2022 has been one of the most challenging years in living memory. So we all deserve a bit of happiness over Christmas and the New Year.

However, celebrating with friends and family, or escaping for a short holiday is going to be exceptionally challenging as an unprecedented number of strikes will affect everything from getting your Christmas cards delivered on time to getting home to your loved ones.

Regardless of your feelings about the various strikes taking place in December – and new ones are being announced even as I write this – transport is particularly badly affected.

If you’re planning on traveling to see friends or family over the festive season – or taking a Winter break – you’ll need to be very, very prepared. So here’s my guide to your rights. Top takeaway tip – have a back up plan.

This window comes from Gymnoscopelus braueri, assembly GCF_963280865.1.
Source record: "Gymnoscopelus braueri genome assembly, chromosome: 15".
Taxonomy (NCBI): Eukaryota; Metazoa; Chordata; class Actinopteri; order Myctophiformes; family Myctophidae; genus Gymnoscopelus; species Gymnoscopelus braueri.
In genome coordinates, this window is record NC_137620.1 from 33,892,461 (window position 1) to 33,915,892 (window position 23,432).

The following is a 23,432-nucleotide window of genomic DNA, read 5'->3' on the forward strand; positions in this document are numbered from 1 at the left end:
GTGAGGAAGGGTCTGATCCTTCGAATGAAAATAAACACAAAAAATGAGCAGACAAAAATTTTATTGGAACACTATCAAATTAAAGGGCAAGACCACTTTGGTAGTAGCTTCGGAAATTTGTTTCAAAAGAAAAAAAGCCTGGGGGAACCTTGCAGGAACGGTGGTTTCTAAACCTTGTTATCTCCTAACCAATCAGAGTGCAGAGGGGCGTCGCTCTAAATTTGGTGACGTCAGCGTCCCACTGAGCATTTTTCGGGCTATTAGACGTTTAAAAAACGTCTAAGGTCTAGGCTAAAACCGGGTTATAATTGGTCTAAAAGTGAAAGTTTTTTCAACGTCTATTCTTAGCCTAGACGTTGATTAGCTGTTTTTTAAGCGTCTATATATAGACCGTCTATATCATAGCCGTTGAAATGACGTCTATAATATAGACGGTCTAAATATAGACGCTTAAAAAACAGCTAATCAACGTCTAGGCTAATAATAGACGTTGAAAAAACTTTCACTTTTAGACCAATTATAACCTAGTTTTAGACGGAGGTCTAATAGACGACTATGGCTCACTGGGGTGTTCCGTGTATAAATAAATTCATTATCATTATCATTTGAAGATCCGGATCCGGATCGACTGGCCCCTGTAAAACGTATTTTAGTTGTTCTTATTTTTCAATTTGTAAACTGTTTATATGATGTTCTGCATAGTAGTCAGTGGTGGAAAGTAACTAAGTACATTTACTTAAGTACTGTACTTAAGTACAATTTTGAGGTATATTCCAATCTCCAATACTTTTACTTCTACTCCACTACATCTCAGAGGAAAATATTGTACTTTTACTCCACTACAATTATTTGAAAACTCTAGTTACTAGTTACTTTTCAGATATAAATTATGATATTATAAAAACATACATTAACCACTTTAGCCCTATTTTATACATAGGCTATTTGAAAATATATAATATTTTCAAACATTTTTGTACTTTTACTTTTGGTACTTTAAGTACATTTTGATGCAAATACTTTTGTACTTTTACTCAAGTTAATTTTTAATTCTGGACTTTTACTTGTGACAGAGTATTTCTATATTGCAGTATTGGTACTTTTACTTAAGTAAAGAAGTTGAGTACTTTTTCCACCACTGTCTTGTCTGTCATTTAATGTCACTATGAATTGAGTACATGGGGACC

Trains

Train travel has been rather challenging over the last year even before strike action was announced. Many rail services have performed so badly they’ve been taken back in to public ownership. And as a northerner who regularly travels home to Manchester to see family and friends or give interviews for the main broadcasters, I’ve experienced first-hand the chaos caused on the North West main line by Avanti (who are not on my Christmas card list).

Passengers on all networks have endured everything from regular unexplained cancellations to overpriced tickets. Now, with national strikes affecting well over half of the rail network we can expect even more chaos. In fact the current advice from Network Rail is not to travel at all on and around strike days.